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China, May 21, 2000

He Needs Meat

I want a T-bone steak, and make it rare!

You can even get chicken hearts and livers with your rat meat!
No more rat meat on a stick!
They were so pissed about the food, they rode to Hungary for Turkey!
Mongolians ate horses too!
If only noodles were served next to a T-bone steak!
I'm not happy with noodles!
Once upon a time, long, long ago, in land far, far away, there was a vegetarian. A man who refrained from all meat, poultry, pork, and fish products, and once, to attract the attention of a young lady, even skipped out on dairy foods, going vegan for three months. He was very healthy, not suffering from anemia, as BB-Q loving Texans would like to believe, though the young ladies never did notice him, until, one day, he moved to Russia.

There, in the land of pelmini, shashlik, and way too much caviar, he gave up his bourgeois Western ways to assimilate into the meat-mad society. He welcomed the change, even if his body did not agree to the new addition at first, for variety to him, was the spice of life. Time passed, and soon he left that land where the only vegetables were mushrooms, potatoes, tomatoes and cucumbers, for its Southern neighbor, China.

It was here, that an odd craving came to him. Looking around, he noticed that meat in this different land was never served as a steak. It was never massive chunks of flesh skewered over a wood flame. And it was not limited to muscle tissue either.

In the capital of his newly adopted home, he grew accustomed to the small slivers of beef, served in portions small enough for the odd, stick-like utensils the locals used. It was there that he accepted the smaller, coarser, meat bits grilled over coal embers. And it was in the Southern terminus of Hong Kong that he found rooster testicles presented to him for human consumption.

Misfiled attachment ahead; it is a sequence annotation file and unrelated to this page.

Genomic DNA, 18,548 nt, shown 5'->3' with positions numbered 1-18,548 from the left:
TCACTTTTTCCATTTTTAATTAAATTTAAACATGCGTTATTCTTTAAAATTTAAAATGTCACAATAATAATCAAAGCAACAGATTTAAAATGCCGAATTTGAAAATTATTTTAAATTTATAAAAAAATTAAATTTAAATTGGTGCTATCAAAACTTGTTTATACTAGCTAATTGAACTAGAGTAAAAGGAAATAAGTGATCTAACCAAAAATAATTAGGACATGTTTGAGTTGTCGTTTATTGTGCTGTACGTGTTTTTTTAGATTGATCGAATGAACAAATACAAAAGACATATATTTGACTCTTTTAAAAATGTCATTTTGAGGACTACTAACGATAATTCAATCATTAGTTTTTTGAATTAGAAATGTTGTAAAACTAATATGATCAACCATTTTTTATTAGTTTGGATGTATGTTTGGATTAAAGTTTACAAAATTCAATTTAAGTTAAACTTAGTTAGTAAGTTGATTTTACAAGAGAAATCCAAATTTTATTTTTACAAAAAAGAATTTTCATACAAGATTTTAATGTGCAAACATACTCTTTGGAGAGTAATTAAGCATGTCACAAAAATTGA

He found his craving to be a desire for a solid, sizable, steak. One that would quench his bloodthirst better than the frozen, raw strips of horse he consumed in Mongolia. Or poultry that was more substantial than the Peking Duck, which to his disappointment was only caramelized skin and light fat, served to him by important publishers in the capital.

No, he dreamed of his meal in Esperance, Australia, where the steak was cut with a cleaver, or the BB-Q kangaroo cooked by his cousin, which melted in his mouth. He only dreamed of such a meal until he found the Yabaolu district of Beijing. In this Russian enclave of China's capital, his dreams came to reality in two wonderful days of true beef, pork, and lamb (but no dog!), shashlik at the finest Russian restaurants outside of Moscow.

Oh, how our traveling man's dreams were fulfilled! Oh, how he is happy to laze in the bright summer sun on the third day of his reality. Such is this life for him.

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